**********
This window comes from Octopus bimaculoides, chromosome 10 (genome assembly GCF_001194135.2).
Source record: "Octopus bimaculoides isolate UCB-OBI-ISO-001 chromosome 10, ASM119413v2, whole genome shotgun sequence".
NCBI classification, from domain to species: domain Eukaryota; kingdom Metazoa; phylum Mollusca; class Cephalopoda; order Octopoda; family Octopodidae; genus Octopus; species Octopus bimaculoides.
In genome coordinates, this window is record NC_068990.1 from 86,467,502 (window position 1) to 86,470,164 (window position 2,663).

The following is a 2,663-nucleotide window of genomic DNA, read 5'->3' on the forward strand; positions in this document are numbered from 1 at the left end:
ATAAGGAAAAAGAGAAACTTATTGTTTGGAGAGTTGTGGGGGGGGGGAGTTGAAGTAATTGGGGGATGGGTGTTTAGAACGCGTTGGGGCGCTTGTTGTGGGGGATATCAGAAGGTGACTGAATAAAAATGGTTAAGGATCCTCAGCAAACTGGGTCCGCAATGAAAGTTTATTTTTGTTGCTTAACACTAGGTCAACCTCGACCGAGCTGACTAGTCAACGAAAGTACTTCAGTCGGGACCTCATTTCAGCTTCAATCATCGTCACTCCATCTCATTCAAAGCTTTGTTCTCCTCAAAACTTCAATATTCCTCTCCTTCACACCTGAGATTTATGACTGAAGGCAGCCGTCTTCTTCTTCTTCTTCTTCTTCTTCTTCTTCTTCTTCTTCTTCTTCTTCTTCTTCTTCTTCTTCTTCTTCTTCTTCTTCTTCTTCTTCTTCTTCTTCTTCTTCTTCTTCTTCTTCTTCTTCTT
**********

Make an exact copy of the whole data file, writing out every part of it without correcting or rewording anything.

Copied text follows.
This window comes from Octopus bimaculoides, chromosome 10 (genome assembly GCF_001194135.2).
Source record: "Octopus bimaculoides isolate UCB-OBI-ISO-001 chromosome 10, ASM119413v2, whole genome shotgun sequence".
NCBI classification, from domain to species: domain Eukaryota; kingdom Metazoa; phylum Mollusca; class Cephalopoda; order Octopoda; family Octopodidae; genus Octopus; species Octopus bimaculoides.
In genome coordinates, this window is record NC_068990.1 from 86,467,502 (window position 1) to 86,470,164 (window position 2,663).

The following is a 2,663-nucleotide window of genomic DNA, read 5'->3' on the forward strand; positions in this document are numbered from 1 at the left end:
ATAAGGAAAAAGAGAAACTTATTGTTTGGAGAGTTGTGGGGGGGGGGAGTTGAAGTAATTGGGGGATGGGTGTTTAGAACGCGTTGGGGCGCTTGTTGTGGGGGATATCAGAAGGTGACTGAATAAAAATGGTTAAGGATCCTCAGCAAACTGGGTCCGCAATGAAAGTTTATTTTTGTTGCTTAACACTAGGTCAACCTCGACCGAGCTGACTAGTCAACGAAAGTACTTCAGTCGGGACCTCATTTCAGCTTCAATCATCGTCACTCCATCTCATTCAAAGCTTTGTTCTCCTCAAAACTTCAATATTCCTCTCCTTCACACCTGAGATTTATGACTGAAGGCAGCCGTCTTCTTCTTCTTCTTCTTCTTCTTCTTCTTCTTCTTCTTCTTCTTCTTCTTCTTCTTCTTCTTCTTCTTCTTCTTCTTCTTCTTCTTCTTCTTCTTCTTCTTCTTCTTCTTCTTCTTCTTCTT